How to keep a food diary


Picture this: you’re tired, you’re sick, and now you’re faced with finding out what your specific food and/or environmental triggers are that are making you feel this way. You may have IBS or a similar digestive issue. What?! How is that fair? You’ve been told to keep a food diary! But how do you do that? What’s the best way of going about it? You really have no idea.

Fear no more: here is our Complete Guide to Keeping a Food Diary.


Start with the Daily page. For at least a week or two do not change your diet! What you want to get is a baseline understanding of how your body is reacting and what symptoms are cropping up for you on a regular basis.

Then you’ll want to go through those pages and see what you can pinpoint right from the start. Are you only getting 6 hours of sleep a night? Not drinking enough water? There may be simple tweaks you can make right from the beginning before you even start to change your diet. NOTE: when and if you do change your diet, we highly recommend doing it in conjunction with a dietetic professional who can help guide you.

With that in mind, let’s learn some more about our Daily page!

There are 8 individual sections of the daily page to fill in:

  • Mood

  • Sleep

  • Food

  • Symptoms

  • Stress

  • Drinks

  • Medicine

  • Exercise

Plus a small daily notes section for you to log any additional information that you’d like to capture.

Mood and Sleep
Tracking begins when you wake up: take a moment to enter your mood, your sleep quality and how long you slept.

Food and Symptoms
As you go through your day, eating and drinking, carry your diary with you and note down:

- What time you ate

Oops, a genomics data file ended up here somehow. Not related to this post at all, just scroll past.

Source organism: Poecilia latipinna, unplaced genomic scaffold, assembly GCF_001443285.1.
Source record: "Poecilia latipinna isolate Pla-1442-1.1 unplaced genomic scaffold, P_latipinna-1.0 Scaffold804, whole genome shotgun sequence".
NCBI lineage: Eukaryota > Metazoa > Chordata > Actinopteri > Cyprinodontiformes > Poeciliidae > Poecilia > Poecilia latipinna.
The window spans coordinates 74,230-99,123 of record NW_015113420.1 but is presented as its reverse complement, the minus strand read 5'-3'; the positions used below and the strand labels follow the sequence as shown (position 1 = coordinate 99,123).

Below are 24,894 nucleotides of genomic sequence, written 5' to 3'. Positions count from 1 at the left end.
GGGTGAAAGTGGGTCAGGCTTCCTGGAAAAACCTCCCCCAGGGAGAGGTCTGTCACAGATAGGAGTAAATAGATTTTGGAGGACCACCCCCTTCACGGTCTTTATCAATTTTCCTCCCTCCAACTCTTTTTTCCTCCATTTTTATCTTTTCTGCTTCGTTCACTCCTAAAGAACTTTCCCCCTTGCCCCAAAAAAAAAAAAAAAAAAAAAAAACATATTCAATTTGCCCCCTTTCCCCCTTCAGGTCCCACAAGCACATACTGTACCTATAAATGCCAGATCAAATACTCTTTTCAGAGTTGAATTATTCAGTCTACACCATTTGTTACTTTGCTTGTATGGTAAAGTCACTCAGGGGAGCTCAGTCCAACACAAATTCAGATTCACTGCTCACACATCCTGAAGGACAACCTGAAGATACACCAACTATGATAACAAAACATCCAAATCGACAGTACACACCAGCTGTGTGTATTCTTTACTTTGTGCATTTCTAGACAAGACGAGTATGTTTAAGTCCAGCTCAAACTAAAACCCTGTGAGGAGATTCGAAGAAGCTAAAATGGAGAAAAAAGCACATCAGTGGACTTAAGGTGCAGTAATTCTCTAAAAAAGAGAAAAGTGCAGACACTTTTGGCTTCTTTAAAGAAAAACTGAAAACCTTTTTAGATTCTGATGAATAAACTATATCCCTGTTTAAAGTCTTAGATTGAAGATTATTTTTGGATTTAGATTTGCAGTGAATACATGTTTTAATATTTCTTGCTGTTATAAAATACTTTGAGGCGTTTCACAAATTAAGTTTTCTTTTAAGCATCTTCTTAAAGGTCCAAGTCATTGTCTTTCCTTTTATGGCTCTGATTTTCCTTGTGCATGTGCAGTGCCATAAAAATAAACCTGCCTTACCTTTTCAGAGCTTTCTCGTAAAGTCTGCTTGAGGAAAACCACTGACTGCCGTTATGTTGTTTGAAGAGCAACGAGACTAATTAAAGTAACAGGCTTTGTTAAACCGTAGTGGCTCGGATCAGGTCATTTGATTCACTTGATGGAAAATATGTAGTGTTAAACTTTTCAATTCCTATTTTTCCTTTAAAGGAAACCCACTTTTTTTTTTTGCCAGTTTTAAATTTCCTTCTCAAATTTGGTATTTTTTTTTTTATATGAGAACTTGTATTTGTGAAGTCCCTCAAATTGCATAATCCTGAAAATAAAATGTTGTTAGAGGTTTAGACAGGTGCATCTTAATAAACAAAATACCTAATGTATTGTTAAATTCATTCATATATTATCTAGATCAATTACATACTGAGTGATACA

- What you ate
- How much of it

Note the individual ingredients in a dish as far as possible, until you have eliminated the ones that are problematic; this will make the Monthly Page much easier for you to fill in.

If you experience any notable symptoms (e.g. bloating, stomach ache, headache, tiredness, nausea, reflux, etc.), write the time you experience them and what you experience.

Try to be as precise as possible. If you’re in pain, where is it and what does it feel like? Being very specific will also help your doctor pinpoint problems.

Note your bowel movements discretely using the Bristol Stool Scale (see this blog post for more info).

Stress is a common occurrence. And while not all stress is bad for us, chronic/long-term stress can have a negative physical impact on our bodies.

Learn to recognize your stressors by keeping notes in this section: write down anything (however small you think it may be) that may be adding to your stress levels. For example, you might note the hours you worked, or conflicts, tensions or worries that have arisen during the day. Maybe you have a Big Meeting coming up and it’s been on your mind. Perhaps you’re nervous about attending an event. Whatever it might be, by learning to recognize stress when it arises, you give yourself the chance to find healthy ways of managing it, and reducing its impact on your body.

When we think about keeping food diaries we may focus on the food and forget about the liquids we do – or don’t – put into our bodies. What you don’t drink can be just as important as what you do. Note down how many glasses of water, cups of tea, takeaway coffees, pints… whatever you drink in a day, it should go in this section.

If you’re taking medicine, whether it’s a prescription, over-the-counter medication, or a daily vitamin, note this down too.

Exercise is without doubt one of the greatest things we can do for ourselves and our wellbeing - especially for people with IBS. A gentle yoga routine, for example, can help IBS sufferers no end by calming down the nervous system through rhythmic breathing and helping to expel wind from the body through twist poses. But don't worry if your exercise wasn't a proper "workout" - note any opportunity you’ve had to get active during the day, from walking to work to running after the kids. It’s all important.